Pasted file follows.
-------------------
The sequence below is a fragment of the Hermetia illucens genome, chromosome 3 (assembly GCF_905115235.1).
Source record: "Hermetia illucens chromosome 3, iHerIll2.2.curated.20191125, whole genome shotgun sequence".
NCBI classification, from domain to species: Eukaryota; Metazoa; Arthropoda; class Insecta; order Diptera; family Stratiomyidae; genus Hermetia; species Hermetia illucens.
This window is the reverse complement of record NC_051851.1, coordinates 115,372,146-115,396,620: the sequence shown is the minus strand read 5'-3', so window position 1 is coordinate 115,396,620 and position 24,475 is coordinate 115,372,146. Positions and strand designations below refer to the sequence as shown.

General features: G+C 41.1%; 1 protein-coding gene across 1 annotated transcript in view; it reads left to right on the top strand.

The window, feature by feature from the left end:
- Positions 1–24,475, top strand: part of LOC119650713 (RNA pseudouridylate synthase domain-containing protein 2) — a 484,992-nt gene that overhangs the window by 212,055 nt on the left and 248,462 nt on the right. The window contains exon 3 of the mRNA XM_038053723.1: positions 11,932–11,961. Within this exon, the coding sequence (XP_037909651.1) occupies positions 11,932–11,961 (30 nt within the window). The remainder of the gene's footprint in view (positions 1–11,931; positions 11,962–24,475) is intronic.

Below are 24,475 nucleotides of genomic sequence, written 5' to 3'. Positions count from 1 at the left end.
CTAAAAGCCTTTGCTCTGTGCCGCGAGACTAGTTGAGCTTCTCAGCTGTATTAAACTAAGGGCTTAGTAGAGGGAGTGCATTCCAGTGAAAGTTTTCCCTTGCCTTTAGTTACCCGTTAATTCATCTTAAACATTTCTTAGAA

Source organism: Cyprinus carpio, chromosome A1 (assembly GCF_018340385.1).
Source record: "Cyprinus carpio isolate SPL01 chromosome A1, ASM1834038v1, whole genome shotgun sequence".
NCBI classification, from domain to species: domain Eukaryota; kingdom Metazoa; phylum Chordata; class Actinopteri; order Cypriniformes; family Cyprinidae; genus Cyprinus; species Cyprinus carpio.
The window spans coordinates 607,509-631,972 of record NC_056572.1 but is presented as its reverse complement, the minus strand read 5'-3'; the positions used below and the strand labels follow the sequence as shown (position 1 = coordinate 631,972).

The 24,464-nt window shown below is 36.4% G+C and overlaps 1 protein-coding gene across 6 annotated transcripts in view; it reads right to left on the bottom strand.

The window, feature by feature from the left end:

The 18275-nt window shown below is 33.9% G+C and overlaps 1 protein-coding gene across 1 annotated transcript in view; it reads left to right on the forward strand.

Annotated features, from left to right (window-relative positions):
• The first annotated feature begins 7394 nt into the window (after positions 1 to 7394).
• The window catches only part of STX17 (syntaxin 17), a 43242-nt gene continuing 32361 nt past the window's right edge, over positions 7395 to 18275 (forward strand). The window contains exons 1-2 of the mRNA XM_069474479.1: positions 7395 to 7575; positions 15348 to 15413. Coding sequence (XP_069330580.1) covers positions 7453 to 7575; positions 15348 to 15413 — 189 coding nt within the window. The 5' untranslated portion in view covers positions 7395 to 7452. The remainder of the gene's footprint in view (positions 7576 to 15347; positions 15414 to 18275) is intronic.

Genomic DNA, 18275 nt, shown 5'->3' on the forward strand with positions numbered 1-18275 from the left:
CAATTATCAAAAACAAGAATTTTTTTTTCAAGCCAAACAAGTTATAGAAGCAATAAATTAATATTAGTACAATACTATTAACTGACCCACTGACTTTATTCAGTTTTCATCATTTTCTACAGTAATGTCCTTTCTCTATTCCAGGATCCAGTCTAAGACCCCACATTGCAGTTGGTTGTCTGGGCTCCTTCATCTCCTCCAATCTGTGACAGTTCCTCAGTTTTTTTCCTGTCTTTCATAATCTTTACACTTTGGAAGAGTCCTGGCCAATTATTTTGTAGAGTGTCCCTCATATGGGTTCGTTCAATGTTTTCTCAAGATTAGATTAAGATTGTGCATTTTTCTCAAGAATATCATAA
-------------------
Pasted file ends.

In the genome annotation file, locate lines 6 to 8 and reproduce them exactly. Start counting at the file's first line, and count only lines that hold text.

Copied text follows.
The window, feature by feature from the left end:
- Positions 1–24,475, top strand: part of LOC119650713 (RNA pseudouridylate synthase domain-containing protein 2) — a 484,992-nt gene that overhangs the window by 212,055 nt on the left and 248,462 nt on the right. The window contains exon 3 of the mRNA XM_038053723.1: positions 11,932–11,961. Within this exon, the coding sequence (XP_037909651.1) occupies positions 11,932–11,961 (30 nt within the window). The remainder of the gene's footprint in view (positions 1–11,931; positions 11,962–24,475) is intronic.

Below are 24,475 nucleotides of genomic sequence, written 5' to 3'. Positions count from 1 at the left end.